A number of reports and research papers have determined that a shortage of affordable homes means record numbers of homeless people are living in temporary accommodation in Britain, which is now costing the taxpayer £1.1 billion a year. This equates to the same amount of money the government has failed to spend on taxpayer allocated money for affordable housing.
Theresa May is blaming local councils of not releasing land for building to deflect accusations that Housing Secretary Sajid Javid failed to spend the exact same amount of £1.1 billion allocated for affordable housing.
It has been discovered that hundreds of millions of taxpayer funded allocated money was not spent on affordable housing over the last few years and that Javid’s department had even surrendered £379m back to the treasury for the government’s flagship Starter Homes schemes and £292 million allocated for desperately-needed affordable homes.
Research by The Mirror obtained figures through Freedom of Information requests to 380 councils found that £1.1billion was spent on putting homeless families in temporary accommodation last year.
The average rise – from the 270 councils who responded – was 45%.
Government figures show there were 79,190 households in temporary accommodation just at the end of September 2017. They include 121,360 children, a 63% rise since March 2010. In the same period of time, rough sleeping has increased 130 per cent.
Sajid Javid admitted £817million of his budget had been sent back to the Treasury as his department had failed to spend the cash and even admitted in one case where £72million set aside to build affordable homes was sent back to the treasury because it was “no longer required.”
In 2016-17, just 41,530 affordable homes were built, the second lowest figure built for a decade.
However, the number of cheaper, “social rent” houses built each year has plummeted from 39,560 in 2010-11 – the year the new “affordable rent” definition was introduced – to just 5,380 last year.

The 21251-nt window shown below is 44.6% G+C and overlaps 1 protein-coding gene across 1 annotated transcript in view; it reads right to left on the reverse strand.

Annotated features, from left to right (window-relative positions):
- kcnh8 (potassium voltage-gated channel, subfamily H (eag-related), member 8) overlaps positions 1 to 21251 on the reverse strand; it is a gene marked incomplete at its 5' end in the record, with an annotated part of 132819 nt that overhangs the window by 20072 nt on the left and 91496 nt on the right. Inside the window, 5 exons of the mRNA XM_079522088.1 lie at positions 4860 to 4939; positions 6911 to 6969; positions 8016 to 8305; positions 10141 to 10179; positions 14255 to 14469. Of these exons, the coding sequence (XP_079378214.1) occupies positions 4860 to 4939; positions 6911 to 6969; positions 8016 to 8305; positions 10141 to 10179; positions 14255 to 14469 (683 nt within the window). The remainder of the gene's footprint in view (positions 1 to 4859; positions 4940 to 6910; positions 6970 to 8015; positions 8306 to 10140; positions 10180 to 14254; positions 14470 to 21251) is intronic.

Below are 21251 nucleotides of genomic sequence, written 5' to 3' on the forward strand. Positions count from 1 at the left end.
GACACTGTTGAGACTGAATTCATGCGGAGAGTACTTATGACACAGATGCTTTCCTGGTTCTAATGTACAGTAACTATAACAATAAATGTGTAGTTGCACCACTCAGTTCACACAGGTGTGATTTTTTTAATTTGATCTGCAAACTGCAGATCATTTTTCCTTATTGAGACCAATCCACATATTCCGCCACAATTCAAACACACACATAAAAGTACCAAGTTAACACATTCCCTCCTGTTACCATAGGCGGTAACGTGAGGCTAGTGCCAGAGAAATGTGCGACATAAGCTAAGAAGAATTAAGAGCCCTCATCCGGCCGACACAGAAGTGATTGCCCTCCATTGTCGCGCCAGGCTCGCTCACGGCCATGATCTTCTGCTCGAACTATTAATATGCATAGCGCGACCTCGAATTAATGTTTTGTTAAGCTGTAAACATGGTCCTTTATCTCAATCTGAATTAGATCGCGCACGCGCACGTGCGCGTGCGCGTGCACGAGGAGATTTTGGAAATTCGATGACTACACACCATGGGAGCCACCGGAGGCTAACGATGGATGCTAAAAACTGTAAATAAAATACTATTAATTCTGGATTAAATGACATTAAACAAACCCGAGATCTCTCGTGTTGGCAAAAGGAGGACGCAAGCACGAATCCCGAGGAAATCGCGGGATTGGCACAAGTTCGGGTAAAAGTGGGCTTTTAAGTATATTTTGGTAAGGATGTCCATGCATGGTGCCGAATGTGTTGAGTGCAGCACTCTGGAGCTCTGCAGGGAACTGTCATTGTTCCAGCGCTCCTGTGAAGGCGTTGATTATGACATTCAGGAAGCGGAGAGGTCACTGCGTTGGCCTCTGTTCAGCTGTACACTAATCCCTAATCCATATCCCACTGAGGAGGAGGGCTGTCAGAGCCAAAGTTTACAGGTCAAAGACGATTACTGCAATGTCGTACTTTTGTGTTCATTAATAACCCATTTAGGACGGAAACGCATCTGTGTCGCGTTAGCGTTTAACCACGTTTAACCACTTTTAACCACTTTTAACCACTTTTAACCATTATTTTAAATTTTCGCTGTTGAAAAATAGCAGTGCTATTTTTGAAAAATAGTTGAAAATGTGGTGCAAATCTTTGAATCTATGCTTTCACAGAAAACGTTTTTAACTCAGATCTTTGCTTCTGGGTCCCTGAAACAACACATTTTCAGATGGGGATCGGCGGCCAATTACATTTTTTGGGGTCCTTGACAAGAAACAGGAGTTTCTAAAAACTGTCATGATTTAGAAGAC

‘Affordable rent’ means where the monthly rent is set at up to 80% of private market rent, which completely masks the real figures of what really is affordable in the first place, especially in more expensive places like towns and cities where the housing crisis is more acute.
To make matters worse, in eight of London’s 33 boroughs, not a single home on sale qualified for the government’s Help to Buy scheme at the beginning of 2018. This meant there were no new builds worth less than £600,000 up for sale in Camden, Hackney, Hammersmith, Islington, Kensington and Chelsea, Lambeth, Tower Hamlets or Westminster at that time. Across the whole of the capital, just 603 homes qualified for the scheme.
A report by the Chartered Institute of Housing found that new housing supply continues to fall behind new household growth across Great Britain and that an overwhelming emphasis on support for the private market, taking 79% of the total of government support demonstrated only that the government was not committed to helping the crisis in any tangible way.
The statistics from the EQUITY Research Centre ‘Facts and Figures‘ database, when viewed collectively, is pretty alarming. It shows that the crisis has continued to build year on year to the point that a full blown political crisis is emerging.
The one question on many minds will surely be that if the government cannot even house their own citizens, a basic and fundamental duty of government, what are they there for.